It looked like a Messerschmitt Me-262, the world’s first jet powered craft powered by two Junkers Jumo 004 engines. It was the fastest plane in the skies in WWII and thankfully was deployed too late in the war and in too few numbers to make an impact. It was a Blitzkrieg weapon that the Allies had little ability to combat in flight. So the focus was to destroy it on the ground and second eliminate its essential infrastructure. The Allies targeted factories, fuel stores, hangars and runways. The last being the key to the equation before him.

If Germany was bombed out with no runways how do you get the last best weapon into the air? You make a runway out of two-thirds of the earth. It made complete sense. What made no sense was how a revolutionary airplane ended up half a world away from where it originated, in a hostile country when it had a range of 650 miles and the Germans had one aircraft carrier that was never deployed.

Richard finished photographing the plane and went back to the skeleton. He wondered how long he waited before deciding to end his life. Then his thoughts went to his family waiting for him to return home. Richard said a prayer and began to search the cockpit. Around the skeletons neck was a heart shaped locket. He carefully removed the silver charm. Richard opened it but the picture had long since disintegrated. As he closed it his fingers ran across some indentations on the back. Richard flipped it over and saw the initials HF and IW.

In his breast pocket of his leather vest Richard found a tarnished silver cigarette case and matching lighter. Richard carefully removed them so not to destroy the leather. The lighter had an inscription, Henrik Brunnuer. The cigarette case was still sealed tight. Richard released the clasp and the aroma of tobacco wafted into the air. Four cigarettes sat where its owner had placed them. Richard removed one and with his waterproof matches lit one up. The tobacco was strong and stale, after a couple of pulls he dropped it into the water.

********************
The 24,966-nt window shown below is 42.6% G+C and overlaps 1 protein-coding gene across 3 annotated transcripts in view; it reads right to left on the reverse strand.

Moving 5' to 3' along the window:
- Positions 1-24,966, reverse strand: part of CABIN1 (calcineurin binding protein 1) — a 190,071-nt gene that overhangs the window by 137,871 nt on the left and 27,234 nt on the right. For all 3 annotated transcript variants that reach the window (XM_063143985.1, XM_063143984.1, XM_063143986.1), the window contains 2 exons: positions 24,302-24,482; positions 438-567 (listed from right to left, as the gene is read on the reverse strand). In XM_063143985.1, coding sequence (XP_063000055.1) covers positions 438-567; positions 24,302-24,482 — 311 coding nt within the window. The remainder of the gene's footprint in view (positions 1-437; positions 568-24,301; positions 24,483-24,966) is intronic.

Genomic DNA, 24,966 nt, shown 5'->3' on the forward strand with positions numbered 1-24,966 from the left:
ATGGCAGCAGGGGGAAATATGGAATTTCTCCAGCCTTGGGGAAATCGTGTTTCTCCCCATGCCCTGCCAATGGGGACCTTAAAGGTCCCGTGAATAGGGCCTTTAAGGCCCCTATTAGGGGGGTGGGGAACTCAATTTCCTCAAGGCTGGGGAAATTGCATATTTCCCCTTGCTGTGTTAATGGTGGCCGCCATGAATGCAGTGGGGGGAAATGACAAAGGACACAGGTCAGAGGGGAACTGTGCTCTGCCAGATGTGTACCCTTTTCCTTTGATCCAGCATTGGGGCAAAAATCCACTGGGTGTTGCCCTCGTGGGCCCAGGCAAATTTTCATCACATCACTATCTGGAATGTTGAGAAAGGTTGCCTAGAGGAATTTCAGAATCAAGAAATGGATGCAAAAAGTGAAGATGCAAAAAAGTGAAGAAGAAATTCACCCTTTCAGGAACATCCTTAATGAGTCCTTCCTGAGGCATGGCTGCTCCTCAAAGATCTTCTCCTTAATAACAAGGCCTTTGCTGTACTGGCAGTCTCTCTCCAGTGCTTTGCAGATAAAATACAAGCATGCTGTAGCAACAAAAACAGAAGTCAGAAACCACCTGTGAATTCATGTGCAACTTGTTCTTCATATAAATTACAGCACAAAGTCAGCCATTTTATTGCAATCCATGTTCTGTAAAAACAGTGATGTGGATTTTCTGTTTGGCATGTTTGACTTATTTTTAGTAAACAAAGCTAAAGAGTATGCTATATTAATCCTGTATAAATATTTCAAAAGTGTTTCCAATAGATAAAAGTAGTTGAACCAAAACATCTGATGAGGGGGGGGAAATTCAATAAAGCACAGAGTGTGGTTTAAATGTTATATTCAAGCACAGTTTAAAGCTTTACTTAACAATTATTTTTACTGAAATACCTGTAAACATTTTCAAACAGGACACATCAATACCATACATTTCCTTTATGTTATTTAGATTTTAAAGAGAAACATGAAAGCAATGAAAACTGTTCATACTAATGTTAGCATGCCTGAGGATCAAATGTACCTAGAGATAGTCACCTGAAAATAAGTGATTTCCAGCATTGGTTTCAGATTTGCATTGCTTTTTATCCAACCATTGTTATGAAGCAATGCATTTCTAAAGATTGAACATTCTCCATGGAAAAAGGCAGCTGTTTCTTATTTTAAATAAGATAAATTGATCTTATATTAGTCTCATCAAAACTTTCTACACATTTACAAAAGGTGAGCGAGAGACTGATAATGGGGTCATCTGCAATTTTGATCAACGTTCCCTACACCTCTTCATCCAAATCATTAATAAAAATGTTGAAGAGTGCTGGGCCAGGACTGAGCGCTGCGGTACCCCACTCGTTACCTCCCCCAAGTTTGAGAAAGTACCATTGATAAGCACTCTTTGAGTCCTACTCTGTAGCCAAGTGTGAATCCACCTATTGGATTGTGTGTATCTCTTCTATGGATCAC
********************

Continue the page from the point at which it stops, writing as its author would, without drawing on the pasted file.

Richard lagged behind Bear as he linked to a satellite, uploading the pictures to secure company server. Bear was up on the boat checking the prop blade as Richard came through the reeds. Richard began pulling himself onto the boat and for a second lost his balance. He began falling backward into the reeds when he felt a sharp pain in his shoulder.

When Richard hit the water Bear turned to look, a second later Richard heard a loud thud and looked up at Hog Bear. He grabbed at his right arm and yelled out “Dat bitch bit meez.” When he moved his hand Richard could see it was no bite, but a bullet wound. A second later the second thud came and Hog Bear dropped to the deck.

Blood poured from a gaping hole in the side of his head. Richard realized that the slip and fall had saved his life. The bullet grazed his shoulder. He dove to his belly and accessed the situation. The shot came from in front of him and slightly to the left. It was no accident and was taken by a good marksman. The first shot was nearly on its mark except for his timing of the fall, the second was slightly rushed and the third he took his time aimed dead on. Richard knew if he exposed anything he would be dead too.

The shooter most likely did not take it from the water so he would be on bank across the lake 250 yards or so away. After lying in the swamp for an eternity Richard heard the rumble of a boat engine. Staying flat he wiggled forward to the airboat and slipped into the water using the boat to shield him.

Richard had seconds to come up with a plan. He still had his gun but he was too afraid to shoot at anyone. The assailant approached at speed and whipped into a 360 degree stop turn. The wake pushed the airboat at Richard. He had no choice but to dive straight down.